# ASSIGNMENT # 12

Problem # 1

This assignment deals the use of spreadsheets in order to explore various topics in mathematics. Indeed, a spreadsheet has the potential for being a very rich tool for teachers of middle school and high school. The concept of function is typically introduced in an Algebra I course, and students construct graphs of these functions by creating an x-y table (sometimes referred to as a t-table) and plotting points. A spreadsheet is nice in that students may create extensive x-y charts, plot these points and draw the graph, and then use the graph feature on the spreadsheet program to verify their results. We may use EXCEL to input values of x and then generate the corresponding values of y. Furthermore, EXCEL will generate a graph.

Consider the function

 -20 -8000 -19 -6859 -18 -5832 -17 -4913 -16 -4096 -15 -3375 -14 -2744 -13 -2197 -12 -1728 -11 -1331 -10 -1000 -9 -729 -8 -512 -7 -343 -6 -216 -5 -125 -4 -64 -3 -27 -2 -8 -1 -1 0 0 1 1 2 8 3 27 4 64 5 125 6 216 7 343 8 512 9 729 10 1000 11 1331 12 1728 13 2197 14 2744 15 3375 16 4096 17 4913 18 5832 19 6859 20 8000

In the table above, the left-hand column contains the values of x and the right-hand column contains the corresponding values of y. These y-values are generated by taking each value of x and cubing it. Of course, this list is not complete since it contains only the integers in the interval [-20, 20]; however, it will suffice for the graph.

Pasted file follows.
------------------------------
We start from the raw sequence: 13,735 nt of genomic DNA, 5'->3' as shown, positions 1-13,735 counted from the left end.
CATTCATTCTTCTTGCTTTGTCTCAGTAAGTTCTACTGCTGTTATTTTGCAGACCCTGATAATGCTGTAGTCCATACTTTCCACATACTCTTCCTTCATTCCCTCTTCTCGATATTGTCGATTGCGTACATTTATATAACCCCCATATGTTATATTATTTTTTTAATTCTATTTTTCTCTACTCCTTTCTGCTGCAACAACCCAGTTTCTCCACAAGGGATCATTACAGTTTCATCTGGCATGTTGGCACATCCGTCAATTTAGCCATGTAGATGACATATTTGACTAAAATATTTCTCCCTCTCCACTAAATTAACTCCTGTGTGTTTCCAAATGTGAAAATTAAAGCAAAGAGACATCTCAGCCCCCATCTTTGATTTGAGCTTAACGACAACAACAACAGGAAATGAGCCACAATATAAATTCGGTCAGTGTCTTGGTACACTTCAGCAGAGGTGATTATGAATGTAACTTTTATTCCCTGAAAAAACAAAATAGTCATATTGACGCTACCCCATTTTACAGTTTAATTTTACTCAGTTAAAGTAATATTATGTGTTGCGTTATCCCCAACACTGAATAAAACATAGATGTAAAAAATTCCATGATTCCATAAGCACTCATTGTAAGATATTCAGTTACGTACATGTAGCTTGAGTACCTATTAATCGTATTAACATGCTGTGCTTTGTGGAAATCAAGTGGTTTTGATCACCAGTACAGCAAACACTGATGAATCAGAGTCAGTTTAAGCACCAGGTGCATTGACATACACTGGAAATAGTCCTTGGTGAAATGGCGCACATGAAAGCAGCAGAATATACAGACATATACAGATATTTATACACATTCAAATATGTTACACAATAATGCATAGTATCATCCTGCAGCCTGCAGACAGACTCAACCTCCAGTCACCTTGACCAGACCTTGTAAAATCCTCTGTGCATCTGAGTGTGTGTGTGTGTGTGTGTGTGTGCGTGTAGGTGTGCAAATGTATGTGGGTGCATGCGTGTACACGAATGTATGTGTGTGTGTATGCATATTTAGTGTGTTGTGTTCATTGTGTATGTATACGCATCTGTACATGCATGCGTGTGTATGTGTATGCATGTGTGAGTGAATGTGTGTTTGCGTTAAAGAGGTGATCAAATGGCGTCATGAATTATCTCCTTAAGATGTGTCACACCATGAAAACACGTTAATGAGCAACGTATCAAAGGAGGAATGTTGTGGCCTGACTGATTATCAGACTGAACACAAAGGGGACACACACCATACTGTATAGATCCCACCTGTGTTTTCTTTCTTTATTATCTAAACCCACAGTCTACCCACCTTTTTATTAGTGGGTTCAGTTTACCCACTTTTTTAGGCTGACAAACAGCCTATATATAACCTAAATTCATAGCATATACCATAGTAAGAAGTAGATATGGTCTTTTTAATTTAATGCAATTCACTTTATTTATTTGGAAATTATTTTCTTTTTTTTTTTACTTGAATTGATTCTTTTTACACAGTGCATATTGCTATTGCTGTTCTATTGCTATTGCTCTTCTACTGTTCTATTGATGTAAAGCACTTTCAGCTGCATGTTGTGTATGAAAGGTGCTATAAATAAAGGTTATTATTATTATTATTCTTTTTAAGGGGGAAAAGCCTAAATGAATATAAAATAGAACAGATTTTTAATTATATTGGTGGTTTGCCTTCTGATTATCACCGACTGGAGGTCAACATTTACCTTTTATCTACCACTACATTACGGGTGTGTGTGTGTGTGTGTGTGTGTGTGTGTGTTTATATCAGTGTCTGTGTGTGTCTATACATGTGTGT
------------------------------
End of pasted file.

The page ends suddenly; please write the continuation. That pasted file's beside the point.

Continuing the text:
This graph should provide the students with a sense of what a graph of the cubic function resembles. Moreover, there are many "gaps" between the points and this could lead into a discussion about the domain and the range not being limited to just the integers.

Now consider a smaller domain, say [-5, 5], and each element in the domain has a common difference of .25. This will incorporate some values of x other than just the integers.

 -5 -125 -4.75 -107.172 -4.5 -91.125 -4.25 -76.7656 -4 -64 -3.75 -52.7344 -3.5 -42.875 -3.25 -34.3281 -3 -27 -2.75 -20.7969 -2.5 -15.625 -2.25 -11.3906 -2 -8 -1.75 -5.35938 -1.5 -3.375 -1.25 -1.95312 -1 -1 -0.75 -0.421875 -0.5 -0.125 -0.25 -0.015625 0 0 0.25 0.015625 0.5 0.125 0.75 0.421875 1 1 1.25 1.95312 1.5 3.375 1.75 5.35938 2 8 2.25 11.3906 2.5 15.625 2.75 20.7969 3 27 3.25 34.3281 3.5 42.875 3.75 52.7344 4 64 4.25 76.7656 4.5 91.125 4.75 107.172 5 125

Hopefully, the graph of this data will appear to be more continuous.

Here, we are able to see that the graph of the function has the same general shape, and it appears to be more continuous than the first graph of the cubic function.

CONCLUSIONS

Spreadsheets are nice tools for experimenting with graphing polynomial functions. It reinforces the idea that the equation of a function simply provides a rule, but the actual function is the set of points generated by the rule. Moreover, students tend to choose some of the "easier" values (meaning small integers) of x to create a t-table, whereas a spreadsheet affords them the opportunity to explore rational numbers--large and small.